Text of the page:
I got a couple of ebooks for review too, The A to Z of You and Me by James Hannah which I think is going to be several kinds of excellent and hurty and will be released this month, and AND (OH MY GOD SO EXCITED) the new Rosamund Lupton novel, The Quality of Silence which is out in the summer and which I am incredibly excited for because I LOVED Sister so damn much (I liked Afterwards a little bit less, but still, super excited for this.)

As for ebooks generally, because let’s be real, I didn’t only spend my money on print books, I now have The Book of Strange New Things (which, I didn’t get in hardback even though it's so pretty it hurts me because of the massive. I was going to wait for the paperback but I’m kind of impatient) I also downloaded Etta and Otto and Russell and James and The Darkest Part of the Forest both of which I talked about in my February releases post and which are SO different but SO appealing.

WHAT A HAUL, am I right? Just writing this post has made me want to take a week off work and read all the things.

Thursday, 26 February 2015

Throwback Thursday: Josephine's Book Edition

We’re going waaaay back in time this Thursday peeps, right back to my childhood when I loved L.M Montgomery more than marmite on toast. Well, almost. I loved her a whole lot anyway.

Growing up, the world that L.M.Montgomery painted in her books was a world I wanted to live in; her characters were people that I wanted to be friends with – I read her books so much that I felt like they were my friends. 
I loved the Emily books, and I loved the Anne books (I think that probably Anne and Gilbert were the first fictional couple I really ever fell for) and I read my copy of Rainbow Valley til the pages fell out. Pretty much most people-who-love books though, are familiar with Emily Starr, and with Anne Shirley so that’s not what I’m here for. What I want to talk about today is The Story Girl which for some reason doesn’t seem to be as well known, and you know, that’s a mystery to me because it’s SO GOOD. Or I mean, I thought it was so good 20-odd years ago. I have to admit I haven’t read it in a while.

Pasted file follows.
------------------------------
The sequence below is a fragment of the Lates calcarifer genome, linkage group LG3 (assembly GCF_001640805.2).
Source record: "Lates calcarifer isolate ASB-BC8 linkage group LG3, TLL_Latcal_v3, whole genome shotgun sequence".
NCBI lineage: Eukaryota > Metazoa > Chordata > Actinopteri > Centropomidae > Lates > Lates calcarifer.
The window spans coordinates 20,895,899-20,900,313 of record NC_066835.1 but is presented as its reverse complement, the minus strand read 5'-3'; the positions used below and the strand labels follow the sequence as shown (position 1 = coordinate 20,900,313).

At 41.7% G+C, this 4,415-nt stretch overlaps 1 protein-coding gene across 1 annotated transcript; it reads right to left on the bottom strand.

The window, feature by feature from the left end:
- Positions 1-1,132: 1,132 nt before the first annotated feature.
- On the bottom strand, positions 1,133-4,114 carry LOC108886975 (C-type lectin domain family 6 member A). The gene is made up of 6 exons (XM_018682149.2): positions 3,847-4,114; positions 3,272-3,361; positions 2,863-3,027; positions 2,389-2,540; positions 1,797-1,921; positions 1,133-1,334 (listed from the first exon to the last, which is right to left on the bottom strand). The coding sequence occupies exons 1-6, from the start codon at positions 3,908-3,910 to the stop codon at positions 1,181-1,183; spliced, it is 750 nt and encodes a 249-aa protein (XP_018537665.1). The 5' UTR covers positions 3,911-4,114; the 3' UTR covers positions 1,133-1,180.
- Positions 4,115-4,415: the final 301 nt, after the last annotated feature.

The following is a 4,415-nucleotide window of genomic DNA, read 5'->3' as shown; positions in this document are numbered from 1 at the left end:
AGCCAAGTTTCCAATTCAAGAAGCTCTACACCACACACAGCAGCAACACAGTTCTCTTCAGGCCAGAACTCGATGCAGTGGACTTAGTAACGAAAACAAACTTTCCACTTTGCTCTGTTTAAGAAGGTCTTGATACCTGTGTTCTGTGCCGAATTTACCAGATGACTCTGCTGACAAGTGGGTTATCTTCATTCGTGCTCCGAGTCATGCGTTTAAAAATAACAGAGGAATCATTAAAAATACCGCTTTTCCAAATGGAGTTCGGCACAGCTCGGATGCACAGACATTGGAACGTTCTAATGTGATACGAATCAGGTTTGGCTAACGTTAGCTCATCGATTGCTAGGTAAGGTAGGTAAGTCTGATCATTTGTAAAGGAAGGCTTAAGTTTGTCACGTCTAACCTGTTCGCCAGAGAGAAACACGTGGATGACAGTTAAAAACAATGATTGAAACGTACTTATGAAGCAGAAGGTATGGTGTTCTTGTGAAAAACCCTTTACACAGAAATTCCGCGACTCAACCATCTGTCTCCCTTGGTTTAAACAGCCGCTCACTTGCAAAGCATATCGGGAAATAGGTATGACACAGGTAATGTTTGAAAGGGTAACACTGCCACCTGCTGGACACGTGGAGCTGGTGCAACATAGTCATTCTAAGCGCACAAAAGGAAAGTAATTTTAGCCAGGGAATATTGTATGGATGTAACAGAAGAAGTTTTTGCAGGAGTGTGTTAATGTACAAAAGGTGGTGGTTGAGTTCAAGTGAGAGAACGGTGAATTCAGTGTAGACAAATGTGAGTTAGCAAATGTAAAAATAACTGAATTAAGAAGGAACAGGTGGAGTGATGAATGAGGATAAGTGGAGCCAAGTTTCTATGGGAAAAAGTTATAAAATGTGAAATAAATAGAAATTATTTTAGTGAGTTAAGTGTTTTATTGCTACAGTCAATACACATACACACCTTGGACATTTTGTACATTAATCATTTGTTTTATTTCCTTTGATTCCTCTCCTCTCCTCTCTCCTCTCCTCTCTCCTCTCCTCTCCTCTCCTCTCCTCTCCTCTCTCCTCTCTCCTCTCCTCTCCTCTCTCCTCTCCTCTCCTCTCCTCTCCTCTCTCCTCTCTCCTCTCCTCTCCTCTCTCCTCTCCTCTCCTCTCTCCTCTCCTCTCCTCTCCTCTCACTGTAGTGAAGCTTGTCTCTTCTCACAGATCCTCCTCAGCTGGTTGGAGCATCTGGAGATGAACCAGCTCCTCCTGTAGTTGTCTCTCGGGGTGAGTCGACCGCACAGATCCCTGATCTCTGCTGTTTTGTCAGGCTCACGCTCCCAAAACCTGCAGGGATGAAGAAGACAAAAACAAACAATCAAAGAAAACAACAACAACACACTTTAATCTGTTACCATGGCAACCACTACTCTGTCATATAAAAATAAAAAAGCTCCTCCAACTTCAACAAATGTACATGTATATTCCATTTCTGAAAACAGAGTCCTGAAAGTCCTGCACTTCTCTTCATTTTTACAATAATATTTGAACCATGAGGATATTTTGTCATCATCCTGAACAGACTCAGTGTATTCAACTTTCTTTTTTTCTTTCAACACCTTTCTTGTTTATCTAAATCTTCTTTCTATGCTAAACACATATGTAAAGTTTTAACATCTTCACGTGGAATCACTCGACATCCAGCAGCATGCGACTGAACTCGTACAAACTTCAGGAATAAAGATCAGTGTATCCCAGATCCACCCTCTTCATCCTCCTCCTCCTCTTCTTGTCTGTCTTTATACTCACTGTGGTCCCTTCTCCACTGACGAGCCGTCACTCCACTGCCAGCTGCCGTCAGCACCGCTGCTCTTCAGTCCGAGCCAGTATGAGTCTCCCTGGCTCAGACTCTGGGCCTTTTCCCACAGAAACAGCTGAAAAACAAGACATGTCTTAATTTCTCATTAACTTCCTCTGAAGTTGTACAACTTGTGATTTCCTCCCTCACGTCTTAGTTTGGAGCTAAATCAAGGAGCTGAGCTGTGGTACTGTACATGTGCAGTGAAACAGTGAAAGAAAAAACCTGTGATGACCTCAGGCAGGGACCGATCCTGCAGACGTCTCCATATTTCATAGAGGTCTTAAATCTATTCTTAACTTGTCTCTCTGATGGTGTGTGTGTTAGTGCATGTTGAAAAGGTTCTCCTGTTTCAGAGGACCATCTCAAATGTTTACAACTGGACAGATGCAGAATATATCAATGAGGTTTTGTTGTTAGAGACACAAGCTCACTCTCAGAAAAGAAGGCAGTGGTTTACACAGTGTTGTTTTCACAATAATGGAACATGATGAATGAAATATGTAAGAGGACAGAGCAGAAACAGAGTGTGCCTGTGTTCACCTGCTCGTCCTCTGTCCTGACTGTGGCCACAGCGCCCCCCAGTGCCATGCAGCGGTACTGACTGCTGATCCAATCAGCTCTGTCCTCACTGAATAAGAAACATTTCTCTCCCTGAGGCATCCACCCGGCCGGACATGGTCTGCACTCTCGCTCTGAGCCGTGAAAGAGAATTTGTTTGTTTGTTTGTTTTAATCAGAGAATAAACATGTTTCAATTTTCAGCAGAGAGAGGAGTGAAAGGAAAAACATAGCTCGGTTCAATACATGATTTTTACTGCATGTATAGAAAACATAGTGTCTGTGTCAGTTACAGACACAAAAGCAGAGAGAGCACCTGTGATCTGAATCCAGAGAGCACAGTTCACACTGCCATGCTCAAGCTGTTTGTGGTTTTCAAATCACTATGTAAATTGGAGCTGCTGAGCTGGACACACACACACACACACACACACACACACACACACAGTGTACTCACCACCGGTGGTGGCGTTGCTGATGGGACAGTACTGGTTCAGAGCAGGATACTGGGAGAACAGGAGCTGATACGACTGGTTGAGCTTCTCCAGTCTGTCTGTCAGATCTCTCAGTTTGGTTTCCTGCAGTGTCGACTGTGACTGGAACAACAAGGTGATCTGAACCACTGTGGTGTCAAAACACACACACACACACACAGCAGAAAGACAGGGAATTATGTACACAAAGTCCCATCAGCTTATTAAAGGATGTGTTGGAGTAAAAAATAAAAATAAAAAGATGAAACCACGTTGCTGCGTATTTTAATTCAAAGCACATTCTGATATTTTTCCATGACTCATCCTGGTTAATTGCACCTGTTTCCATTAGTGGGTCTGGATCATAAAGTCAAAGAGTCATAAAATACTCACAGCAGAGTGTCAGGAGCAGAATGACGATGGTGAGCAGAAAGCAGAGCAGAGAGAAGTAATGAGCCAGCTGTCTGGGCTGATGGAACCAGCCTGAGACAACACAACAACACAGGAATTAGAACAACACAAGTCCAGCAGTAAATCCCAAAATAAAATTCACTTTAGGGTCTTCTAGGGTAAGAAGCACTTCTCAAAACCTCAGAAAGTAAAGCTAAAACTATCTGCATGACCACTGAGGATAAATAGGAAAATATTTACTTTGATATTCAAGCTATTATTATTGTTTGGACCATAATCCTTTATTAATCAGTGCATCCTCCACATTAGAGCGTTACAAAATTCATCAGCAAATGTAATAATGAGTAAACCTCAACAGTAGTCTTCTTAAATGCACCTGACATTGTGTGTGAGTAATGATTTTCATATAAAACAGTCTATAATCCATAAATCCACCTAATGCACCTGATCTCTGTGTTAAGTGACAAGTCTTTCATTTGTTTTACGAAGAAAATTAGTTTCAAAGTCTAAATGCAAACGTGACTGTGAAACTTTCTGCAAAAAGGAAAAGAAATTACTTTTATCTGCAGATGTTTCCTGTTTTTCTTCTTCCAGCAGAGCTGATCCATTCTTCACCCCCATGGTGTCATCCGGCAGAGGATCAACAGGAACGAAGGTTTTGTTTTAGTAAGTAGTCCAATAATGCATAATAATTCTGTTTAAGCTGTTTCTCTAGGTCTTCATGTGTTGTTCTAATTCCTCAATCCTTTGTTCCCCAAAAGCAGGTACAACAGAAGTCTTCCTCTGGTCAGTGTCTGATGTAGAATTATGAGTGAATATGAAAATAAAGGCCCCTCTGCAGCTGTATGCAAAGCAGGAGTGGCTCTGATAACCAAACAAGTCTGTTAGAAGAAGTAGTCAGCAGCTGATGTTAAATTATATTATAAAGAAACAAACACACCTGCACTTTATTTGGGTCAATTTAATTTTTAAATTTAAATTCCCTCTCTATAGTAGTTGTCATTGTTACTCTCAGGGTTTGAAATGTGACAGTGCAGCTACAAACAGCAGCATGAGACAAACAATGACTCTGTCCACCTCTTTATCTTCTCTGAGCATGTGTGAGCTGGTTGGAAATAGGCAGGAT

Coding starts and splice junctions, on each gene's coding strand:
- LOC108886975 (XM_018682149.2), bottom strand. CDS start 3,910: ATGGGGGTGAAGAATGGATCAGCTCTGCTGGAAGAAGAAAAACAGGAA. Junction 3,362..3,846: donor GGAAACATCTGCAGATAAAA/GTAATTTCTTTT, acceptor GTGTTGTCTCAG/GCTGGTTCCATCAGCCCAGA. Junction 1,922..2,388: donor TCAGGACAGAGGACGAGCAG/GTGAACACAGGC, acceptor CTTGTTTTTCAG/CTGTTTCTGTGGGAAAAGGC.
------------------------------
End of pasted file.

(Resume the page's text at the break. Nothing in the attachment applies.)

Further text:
The Story Girl is about a group of kids growing up on Prince Edward Island, in the rural type of community that Montgomery wrote so well – it’s one of those kinds of books where there’s a lot going on but not much happens. It’s a book about childhood, and about life and about that one summer. And it’s about The Story Girl:  Sara Stanley, who keeps the rest of the gang entertained with a never ending number of stories. I LOVED Sara when I was little; I kind of wanted to be her to be honest, in the same way that I loved Jo March. I wonder if I’d feel the same way now? (I still love Jo March, FYI…)